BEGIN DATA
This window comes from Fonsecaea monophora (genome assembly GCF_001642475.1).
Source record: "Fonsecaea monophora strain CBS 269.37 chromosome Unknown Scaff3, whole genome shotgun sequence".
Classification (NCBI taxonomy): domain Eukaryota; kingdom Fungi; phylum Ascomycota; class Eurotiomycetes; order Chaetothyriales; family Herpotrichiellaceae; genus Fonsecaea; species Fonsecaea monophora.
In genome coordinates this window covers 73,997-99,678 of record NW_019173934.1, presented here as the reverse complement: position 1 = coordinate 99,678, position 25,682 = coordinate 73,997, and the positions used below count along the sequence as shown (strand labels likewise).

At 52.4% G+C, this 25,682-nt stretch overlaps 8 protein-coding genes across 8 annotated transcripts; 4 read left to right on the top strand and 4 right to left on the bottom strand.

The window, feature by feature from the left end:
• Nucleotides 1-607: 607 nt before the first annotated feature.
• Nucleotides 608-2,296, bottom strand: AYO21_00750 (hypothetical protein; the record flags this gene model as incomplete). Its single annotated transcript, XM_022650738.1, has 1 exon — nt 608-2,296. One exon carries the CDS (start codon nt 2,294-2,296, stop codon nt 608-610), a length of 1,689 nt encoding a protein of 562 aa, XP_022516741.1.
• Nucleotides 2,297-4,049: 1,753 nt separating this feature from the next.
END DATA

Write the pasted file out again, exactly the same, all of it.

This window comes from Fonsecaea monophora (genome assembly GCF_001642475.1).
Source record: "Fonsecaea monophora strain CBS 269.37 chromosome Unknown Scaff3, whole genome shotgun sequence".
Classification (NCBI taxonomy): domain Eukaryota; kingdom Fungi; phylum Ascomycota; class Eurotiomycetes; order Chaetothyriales; family Herpotrichiellaceae; genus Fonsecaea; species Fonsecaea monophora.
In genome coordinates this window covers 73,997-99,678 of record NW_019173934.1, presented here as the reverse complement: position 1 = coordinate 99,678, position 25,682 = coordinate 73,997, and the positions used below count along the sequence as shown (strand labels likewise).

At 52.4% G+C, this 25,682-nt stretch overlaps 8 protein-coding genes across 8 annotated transcripts; 4 read left to right on the top strand and 4 right to left on the bottom strand.

The window, feature by feature from the left end:
• Nucleotides 1-607: 607 nt before the first annotated feature.
• Nucleotides 608-2,296, bottom strand: AYO21_00750 (hypothetical protein; the record flags this gene model as incomplete). Its single annotated transcript, XM_022650738.1, has 1 exon — nt 608-2,296. One exon carries the CDS (start codon nt 2,294-2,296, stop codon nt 608-610), a length of 1,689 nt encoding a protein of 562 aa, XP_022516741.1.
• Nucleotides 2,297-4,049: 1,753 nt separating this feature from the next.